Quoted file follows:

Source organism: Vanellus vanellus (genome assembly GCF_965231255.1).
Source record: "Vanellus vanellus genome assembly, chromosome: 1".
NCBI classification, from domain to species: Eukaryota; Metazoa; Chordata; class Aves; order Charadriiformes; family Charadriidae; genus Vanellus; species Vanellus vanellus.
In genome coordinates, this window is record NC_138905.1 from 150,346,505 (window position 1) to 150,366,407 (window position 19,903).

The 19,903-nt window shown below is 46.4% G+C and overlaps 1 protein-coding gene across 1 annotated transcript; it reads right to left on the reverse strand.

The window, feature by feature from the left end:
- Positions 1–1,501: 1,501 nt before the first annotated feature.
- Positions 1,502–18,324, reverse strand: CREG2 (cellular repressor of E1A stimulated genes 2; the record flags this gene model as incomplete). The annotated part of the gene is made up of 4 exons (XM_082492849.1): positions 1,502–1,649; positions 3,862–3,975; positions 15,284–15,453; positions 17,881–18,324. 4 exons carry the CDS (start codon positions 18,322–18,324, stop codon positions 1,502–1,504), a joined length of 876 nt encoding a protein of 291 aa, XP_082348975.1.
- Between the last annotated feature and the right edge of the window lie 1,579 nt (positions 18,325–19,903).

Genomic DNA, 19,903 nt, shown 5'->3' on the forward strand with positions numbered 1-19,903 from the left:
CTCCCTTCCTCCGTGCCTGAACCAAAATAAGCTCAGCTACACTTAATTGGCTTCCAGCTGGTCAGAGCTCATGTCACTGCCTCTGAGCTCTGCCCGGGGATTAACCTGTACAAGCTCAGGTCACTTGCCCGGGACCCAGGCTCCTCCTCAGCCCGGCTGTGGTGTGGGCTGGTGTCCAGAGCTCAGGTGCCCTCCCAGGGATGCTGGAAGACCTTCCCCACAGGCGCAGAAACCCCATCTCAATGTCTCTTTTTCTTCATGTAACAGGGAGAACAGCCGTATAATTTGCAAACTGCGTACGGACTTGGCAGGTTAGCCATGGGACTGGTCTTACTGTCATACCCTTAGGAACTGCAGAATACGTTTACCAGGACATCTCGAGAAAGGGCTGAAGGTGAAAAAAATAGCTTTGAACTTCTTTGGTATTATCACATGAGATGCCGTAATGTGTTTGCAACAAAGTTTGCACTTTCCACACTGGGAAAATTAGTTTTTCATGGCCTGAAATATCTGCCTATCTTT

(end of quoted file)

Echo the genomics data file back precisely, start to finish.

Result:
Source organism: Vanellus vanellus (genome assembly GCF_965231255.1).
Source record: "Vanellus vanellus genome assembly, chromosome: 1".
NCBI classification, from domain to species: Eukaryota; Metazoa; Chordata; class Aves; order Charadriiformes; family Charadriidae; genus Vanellus; species Vanellus vanellus.
In genome coordinates, this window is record NC_138905.1 from 150,346,505 (window position 1) to 150,366,407 (window position 19,903).

The 19,903-nt window shown below is 46.4% G+C and overlaps 1 protein-coding gene across 1 annotated transcript; it reads right to left on the reverse strand.

The window, feature by feature from the left end:
- Positions 1–1,501: 1,501 nt before the first annotated feature.
- Positions 1,502–18,324, reverse strand: CREG2 (cellular repressor of E1A stimulated genes 2; the record flags this gene model as incomplete). The annotated part of the gene is made up of 4 exons (XM_082492849.1): positions 1,502–1,649; positions 3,862–3,975; positions 15,284–15,453; positions 17,881–18,324. 4 exons carry the CDS (start codon positions 18,322–18,324, stop codon positions 1,502–1,504), a joined length of 876 nt encoding a protein of 291 aa, XP_082348975.1.
- Between the last annotated feature and the right edge of the window lie 1,579 nt (positions 18,325–19,903).

Genomic DNA, 19,903 nt, shown 5'->3' on the forward strand with positions numbered 1-19,903 from the left:
CTCCCTTCCTCCGTGCCTGAACCAAAATAAGCTCAGCTACACTTAATTGGCTTCCAGCTGGTCAGAGCTCATGTCACTGCCTCTGAGCTCTGCCCGGGGATTAACCTGTACAAGCTCAGGTCACTTGCCCGGGACCCAGGCTCCTCCTCAGCCCGGCTGTGGTGTGGGCTGGTGTCCAGAGCTCAGGTGCCCTCCCAGGGATGCTGGAAGACCTTCCCCACAGGCGCAGAAACCCCATCTCAATGTCTCTTTTTCTTCATGTAACAGGGAGAACAGCCGTATAATTTGCAAACTGCGTACGGACTTGGCAGGTTAGCCATGGGACTGGTCTTACTGTCATACCCTTAGGAACTGCAGAATACGTTTACCAGGACATCTCGAGAAAGGGCTGAAGGTGAAAAAAATAGCTTTGAACTTCTTTGGTATTATCACATGAGATGCCGTAATGTGTTTGCAACAAAGTTTGCACTTTCCACACTGGGAAAATTAGTTTTTCATGGCCTGAAATATCTGCCTATCTTT